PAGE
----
Guinness Beef Stew Recipe

Guinness Beef Stew Recipe
Here on the front range of Colorado the weather is generally pretty mild in the winter. It’s spring when we get heavy, wet snow and all that moisture can chill you to the bone. It’s the perfect weather for a hearty stew.

This Guinness Beef Stew is a perfect fit for a cold and blustery day. I’ve made this one for St. Patrick’s Day a number of times, when corned beef just doesn’t sound good. It’s chock full of root vegetables and herbs that blend perfectly with the Guinness.

2-3 lb boneless chuck roast, trimmed and cut into 1-inch cubes
3 medium onions, chopped (about 5 cups)
1 ½ cups sliced carrots
1 ½ cups sliced parsnip
1 cup turnip, peeled and cubed
3 Tbs cooking oil (I use avocado or coconut oil for high-heat)
¼ cup all-purpose flour
1 tsp salt
1 Tbs tomato paste
4 cups low sodium beef broth or stock
1 bottle Guinness Stout (11.2 oz)
1 Tbs raisins
1 tsp caraway seeds
½ tsp fresh ground black pepper

Heat oil in a Dutch oven over medium-high heat. Sprinkle beef with salt and dredge through flour, coating all sides.

Add half the beef to the Dutch oven and cook 5 minutes, turning to brown all sides. Remove beef from pan with slotted spoon and set aside. Repeat with remaining beef.

Add onions to pan and cook 5 minutes until tender, stirring occasionally. Add tomato paste and continue cooking onions an additional minute, stirring frequently. Stir in the broth and beer. Return meat to the pan.

Add raisins, caraway seeds and pepper and bring to a boil. Cover, reduce heat and simmer 90 minutes, stirring occasionally.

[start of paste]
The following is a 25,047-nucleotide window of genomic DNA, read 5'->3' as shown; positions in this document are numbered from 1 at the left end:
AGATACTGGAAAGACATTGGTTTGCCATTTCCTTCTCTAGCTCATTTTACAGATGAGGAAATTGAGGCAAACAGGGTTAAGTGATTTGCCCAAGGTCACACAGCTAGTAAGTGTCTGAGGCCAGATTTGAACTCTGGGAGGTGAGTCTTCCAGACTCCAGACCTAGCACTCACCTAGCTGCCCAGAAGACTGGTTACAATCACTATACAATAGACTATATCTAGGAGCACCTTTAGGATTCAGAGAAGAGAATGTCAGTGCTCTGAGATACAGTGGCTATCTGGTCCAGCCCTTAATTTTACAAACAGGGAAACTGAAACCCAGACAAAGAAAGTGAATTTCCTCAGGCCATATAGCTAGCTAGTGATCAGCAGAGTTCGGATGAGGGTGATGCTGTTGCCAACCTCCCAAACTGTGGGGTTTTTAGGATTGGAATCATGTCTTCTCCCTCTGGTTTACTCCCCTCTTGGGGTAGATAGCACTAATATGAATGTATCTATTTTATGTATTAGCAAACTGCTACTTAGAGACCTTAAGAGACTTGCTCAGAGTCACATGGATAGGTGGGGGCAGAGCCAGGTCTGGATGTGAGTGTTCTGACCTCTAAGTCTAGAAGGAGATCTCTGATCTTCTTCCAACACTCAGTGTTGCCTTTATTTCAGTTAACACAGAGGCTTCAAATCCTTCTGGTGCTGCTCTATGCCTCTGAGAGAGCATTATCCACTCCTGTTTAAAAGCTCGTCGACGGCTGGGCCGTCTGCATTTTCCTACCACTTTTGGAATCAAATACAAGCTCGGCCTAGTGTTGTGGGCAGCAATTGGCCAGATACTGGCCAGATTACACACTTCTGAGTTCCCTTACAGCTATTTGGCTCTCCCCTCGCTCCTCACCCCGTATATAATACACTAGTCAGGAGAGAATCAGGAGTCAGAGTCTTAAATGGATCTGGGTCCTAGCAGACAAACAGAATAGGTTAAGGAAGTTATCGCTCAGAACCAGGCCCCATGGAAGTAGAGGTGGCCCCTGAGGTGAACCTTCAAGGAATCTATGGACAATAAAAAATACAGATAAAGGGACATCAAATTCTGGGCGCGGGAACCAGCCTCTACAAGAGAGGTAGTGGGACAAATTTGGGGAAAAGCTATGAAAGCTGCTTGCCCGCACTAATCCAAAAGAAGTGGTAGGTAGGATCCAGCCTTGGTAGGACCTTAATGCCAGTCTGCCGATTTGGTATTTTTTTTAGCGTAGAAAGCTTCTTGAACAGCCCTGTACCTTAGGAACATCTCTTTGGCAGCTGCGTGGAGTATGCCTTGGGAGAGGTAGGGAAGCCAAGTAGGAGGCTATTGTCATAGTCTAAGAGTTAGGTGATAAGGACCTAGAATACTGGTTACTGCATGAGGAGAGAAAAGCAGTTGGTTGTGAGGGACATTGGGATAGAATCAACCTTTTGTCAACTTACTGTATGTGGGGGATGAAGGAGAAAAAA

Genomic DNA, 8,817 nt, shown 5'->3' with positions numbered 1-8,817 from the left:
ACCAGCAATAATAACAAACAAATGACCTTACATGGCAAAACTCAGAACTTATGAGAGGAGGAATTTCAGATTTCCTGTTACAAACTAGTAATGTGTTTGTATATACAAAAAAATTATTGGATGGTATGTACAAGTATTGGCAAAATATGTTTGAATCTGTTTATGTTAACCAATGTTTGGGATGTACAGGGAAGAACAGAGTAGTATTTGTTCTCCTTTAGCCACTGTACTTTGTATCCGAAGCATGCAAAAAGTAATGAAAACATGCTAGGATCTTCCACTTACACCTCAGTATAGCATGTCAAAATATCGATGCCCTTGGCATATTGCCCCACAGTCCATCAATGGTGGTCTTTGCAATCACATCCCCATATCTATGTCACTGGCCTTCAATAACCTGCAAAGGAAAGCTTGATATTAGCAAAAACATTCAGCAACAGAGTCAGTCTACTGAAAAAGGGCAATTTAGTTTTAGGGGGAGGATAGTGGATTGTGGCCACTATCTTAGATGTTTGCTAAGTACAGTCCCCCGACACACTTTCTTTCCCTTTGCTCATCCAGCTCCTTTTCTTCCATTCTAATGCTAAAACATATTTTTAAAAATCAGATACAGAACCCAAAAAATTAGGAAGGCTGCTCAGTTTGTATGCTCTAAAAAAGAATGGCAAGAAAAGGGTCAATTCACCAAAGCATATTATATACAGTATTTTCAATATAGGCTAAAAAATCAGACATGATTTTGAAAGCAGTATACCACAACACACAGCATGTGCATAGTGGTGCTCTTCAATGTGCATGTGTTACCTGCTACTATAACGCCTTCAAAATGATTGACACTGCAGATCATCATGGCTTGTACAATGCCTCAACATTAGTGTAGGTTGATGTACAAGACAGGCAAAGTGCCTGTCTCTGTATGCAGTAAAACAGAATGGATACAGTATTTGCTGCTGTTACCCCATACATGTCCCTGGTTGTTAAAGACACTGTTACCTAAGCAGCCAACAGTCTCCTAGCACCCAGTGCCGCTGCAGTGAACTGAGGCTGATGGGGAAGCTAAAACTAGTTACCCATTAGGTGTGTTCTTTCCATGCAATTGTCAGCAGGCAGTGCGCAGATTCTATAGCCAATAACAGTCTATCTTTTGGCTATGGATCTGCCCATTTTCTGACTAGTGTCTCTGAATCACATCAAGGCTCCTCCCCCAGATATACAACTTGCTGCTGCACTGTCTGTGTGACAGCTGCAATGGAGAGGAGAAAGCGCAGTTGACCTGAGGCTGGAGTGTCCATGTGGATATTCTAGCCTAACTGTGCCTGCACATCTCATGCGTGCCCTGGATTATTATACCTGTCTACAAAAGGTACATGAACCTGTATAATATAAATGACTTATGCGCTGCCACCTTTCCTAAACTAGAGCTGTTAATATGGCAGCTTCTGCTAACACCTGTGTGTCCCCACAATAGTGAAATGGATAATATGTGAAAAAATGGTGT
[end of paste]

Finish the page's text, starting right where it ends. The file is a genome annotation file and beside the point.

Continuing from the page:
After 90 minutes, add carrots, parsnip and turnip. Cover again and simmer an additional 30 minutes, stirring occasionally. Uncover and bring to a boil, cooking 10-15 minutes until vegetables are tender.

Serve hot with warm crusty bread and garden salad.

The variations for stew are endless, but being Irish, I’m a big fan of potatoes, so I always add potatoes to this stew, too. The key to getting the root vegetables to cook evenly is to make sure they’re all cut about the same size and thickness.

I also like to change herbs up sometimes, adding thyme or tarragon which both seem to work pretty well with the Guinness. The beer, by the way, is not overpowering. It really adds great flavor and dimension and keeps the beef tender.

You can use a different beer if you have something else on hand. It will change the flavor of the stew somewhat, but unless it’s a fruity-flavored beer, it will probably be just fine.

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